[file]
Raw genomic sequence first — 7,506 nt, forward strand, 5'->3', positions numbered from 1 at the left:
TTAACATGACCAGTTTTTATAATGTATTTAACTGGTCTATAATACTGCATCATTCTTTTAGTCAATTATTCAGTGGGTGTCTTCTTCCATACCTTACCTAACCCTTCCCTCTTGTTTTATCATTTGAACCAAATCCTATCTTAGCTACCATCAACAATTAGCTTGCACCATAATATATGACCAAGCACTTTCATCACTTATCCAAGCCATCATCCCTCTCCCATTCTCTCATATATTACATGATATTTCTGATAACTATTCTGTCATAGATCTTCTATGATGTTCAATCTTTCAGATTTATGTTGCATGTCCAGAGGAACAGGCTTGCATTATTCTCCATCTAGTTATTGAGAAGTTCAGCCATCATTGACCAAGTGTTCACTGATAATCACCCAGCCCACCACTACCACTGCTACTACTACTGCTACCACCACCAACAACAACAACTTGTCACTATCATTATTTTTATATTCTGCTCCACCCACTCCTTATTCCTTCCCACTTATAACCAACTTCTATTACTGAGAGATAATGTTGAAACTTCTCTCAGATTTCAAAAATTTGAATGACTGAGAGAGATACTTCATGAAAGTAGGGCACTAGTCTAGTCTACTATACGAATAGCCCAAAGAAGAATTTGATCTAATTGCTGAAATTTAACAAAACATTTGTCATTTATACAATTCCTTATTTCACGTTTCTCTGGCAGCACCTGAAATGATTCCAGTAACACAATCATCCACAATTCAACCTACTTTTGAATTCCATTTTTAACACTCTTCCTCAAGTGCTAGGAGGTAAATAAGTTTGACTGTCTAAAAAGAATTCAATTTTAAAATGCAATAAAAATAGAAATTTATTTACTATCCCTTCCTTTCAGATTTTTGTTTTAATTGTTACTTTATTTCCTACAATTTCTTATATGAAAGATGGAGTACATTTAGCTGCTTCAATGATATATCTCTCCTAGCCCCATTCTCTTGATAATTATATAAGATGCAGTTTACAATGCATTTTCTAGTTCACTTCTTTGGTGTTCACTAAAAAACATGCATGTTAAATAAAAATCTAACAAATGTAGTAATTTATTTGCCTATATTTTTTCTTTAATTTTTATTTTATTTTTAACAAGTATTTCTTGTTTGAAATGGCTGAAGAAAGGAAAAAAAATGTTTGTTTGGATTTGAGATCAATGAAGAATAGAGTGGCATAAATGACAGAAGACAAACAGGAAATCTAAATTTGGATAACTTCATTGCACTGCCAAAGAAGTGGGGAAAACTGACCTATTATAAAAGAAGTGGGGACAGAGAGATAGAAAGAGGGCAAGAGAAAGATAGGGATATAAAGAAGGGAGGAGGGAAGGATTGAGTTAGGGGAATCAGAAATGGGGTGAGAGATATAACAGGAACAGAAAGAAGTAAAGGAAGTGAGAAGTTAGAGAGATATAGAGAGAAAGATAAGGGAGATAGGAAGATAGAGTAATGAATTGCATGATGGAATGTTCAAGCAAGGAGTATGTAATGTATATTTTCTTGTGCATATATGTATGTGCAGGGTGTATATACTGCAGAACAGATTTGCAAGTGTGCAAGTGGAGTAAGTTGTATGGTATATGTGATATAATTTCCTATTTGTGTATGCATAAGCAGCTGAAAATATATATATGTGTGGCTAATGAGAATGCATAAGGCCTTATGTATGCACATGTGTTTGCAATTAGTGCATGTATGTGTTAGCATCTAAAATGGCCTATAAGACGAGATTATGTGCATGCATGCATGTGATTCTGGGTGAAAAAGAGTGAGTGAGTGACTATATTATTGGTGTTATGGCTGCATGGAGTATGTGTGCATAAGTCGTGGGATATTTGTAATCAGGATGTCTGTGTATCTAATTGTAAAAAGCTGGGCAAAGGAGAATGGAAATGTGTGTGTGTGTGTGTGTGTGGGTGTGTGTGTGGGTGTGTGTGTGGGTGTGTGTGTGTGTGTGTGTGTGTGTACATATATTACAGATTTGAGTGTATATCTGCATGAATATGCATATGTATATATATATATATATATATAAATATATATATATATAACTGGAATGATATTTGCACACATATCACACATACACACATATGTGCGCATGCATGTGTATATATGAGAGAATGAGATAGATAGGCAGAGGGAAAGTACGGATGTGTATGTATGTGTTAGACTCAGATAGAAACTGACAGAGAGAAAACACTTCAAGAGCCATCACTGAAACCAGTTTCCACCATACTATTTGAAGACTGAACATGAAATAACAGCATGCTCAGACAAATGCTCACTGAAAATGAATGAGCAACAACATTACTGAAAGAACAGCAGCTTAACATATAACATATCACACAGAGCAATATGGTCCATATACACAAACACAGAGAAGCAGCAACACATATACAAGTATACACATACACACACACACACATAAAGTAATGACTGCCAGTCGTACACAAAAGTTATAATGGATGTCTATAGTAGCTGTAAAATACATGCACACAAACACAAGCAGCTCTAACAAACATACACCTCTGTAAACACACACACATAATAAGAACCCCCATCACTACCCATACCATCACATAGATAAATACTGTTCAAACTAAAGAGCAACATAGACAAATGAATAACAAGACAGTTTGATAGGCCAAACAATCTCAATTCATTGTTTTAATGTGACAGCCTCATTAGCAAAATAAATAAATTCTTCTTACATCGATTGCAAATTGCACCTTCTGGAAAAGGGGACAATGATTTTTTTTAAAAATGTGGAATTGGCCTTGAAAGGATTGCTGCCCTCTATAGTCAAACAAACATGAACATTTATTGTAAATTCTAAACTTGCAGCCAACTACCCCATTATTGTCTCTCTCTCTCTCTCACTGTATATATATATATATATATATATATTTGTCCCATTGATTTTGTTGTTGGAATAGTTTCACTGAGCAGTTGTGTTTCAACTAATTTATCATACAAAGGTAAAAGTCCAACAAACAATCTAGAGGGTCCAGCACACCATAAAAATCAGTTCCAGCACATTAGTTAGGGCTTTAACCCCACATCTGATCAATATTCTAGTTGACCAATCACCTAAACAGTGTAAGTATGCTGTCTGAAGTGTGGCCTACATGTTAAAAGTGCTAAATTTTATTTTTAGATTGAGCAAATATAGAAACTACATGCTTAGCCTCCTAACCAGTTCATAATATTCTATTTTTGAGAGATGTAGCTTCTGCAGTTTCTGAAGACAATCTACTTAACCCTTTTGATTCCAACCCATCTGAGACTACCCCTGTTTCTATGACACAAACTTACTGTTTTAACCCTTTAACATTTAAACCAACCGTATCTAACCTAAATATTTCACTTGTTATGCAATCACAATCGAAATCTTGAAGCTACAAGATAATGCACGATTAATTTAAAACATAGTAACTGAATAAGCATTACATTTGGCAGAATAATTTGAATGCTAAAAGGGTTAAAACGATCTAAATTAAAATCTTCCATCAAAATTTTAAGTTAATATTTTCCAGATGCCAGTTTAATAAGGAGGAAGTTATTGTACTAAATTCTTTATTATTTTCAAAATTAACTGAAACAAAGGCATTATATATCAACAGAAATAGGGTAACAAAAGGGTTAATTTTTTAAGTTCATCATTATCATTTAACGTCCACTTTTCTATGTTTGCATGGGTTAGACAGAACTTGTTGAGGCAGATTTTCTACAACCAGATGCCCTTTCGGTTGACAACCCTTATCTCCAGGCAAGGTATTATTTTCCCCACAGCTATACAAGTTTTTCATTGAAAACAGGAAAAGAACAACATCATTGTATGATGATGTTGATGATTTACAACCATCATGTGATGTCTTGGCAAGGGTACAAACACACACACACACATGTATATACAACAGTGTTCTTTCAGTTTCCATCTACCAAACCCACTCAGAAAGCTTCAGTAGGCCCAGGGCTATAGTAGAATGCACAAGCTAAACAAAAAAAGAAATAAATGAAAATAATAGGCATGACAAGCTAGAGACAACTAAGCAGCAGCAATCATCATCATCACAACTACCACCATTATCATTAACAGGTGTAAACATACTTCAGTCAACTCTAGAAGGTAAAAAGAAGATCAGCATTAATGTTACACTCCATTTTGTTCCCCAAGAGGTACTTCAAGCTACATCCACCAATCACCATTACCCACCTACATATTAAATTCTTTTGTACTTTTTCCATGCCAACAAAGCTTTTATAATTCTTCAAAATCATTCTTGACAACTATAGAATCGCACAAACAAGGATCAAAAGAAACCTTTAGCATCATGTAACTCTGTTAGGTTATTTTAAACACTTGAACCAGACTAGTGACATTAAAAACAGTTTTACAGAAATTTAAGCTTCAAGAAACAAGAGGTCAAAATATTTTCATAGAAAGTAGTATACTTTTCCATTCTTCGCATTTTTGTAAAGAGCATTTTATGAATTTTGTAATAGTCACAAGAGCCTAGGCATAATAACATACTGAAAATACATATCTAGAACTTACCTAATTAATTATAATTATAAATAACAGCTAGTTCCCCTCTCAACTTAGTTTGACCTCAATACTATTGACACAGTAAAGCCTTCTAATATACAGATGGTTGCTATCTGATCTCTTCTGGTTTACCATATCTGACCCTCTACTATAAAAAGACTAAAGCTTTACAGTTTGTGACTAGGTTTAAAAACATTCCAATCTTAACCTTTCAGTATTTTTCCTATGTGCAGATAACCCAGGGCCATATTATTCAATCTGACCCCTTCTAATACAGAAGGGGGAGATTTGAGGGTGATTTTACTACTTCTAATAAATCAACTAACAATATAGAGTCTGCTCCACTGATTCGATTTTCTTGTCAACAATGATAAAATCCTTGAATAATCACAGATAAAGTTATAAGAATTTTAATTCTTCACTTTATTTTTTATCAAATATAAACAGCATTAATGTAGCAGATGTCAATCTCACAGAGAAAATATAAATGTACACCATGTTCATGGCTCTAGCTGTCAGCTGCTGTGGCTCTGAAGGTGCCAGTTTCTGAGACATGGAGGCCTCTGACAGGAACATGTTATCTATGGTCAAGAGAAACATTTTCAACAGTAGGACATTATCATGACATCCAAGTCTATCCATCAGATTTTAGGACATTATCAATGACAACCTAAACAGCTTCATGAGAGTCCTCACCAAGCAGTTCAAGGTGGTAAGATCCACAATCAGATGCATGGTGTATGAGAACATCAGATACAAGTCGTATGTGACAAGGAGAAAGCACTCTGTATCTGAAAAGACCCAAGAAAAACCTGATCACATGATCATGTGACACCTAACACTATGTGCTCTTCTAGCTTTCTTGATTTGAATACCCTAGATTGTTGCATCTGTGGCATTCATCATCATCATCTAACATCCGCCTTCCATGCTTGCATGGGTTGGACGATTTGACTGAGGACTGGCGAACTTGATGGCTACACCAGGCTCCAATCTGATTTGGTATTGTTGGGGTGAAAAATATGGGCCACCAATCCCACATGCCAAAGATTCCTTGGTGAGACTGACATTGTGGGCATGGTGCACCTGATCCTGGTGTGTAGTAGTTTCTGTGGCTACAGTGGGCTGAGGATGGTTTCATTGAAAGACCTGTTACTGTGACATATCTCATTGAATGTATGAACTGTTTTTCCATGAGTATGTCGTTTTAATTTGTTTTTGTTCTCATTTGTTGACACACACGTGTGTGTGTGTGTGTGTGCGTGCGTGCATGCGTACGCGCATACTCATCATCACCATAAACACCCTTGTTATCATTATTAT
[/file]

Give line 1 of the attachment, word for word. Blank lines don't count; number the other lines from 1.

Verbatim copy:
Raw genomic sequence first — 7,506 nt, forward strand, 5'->3', positions numbered from 1 at the left: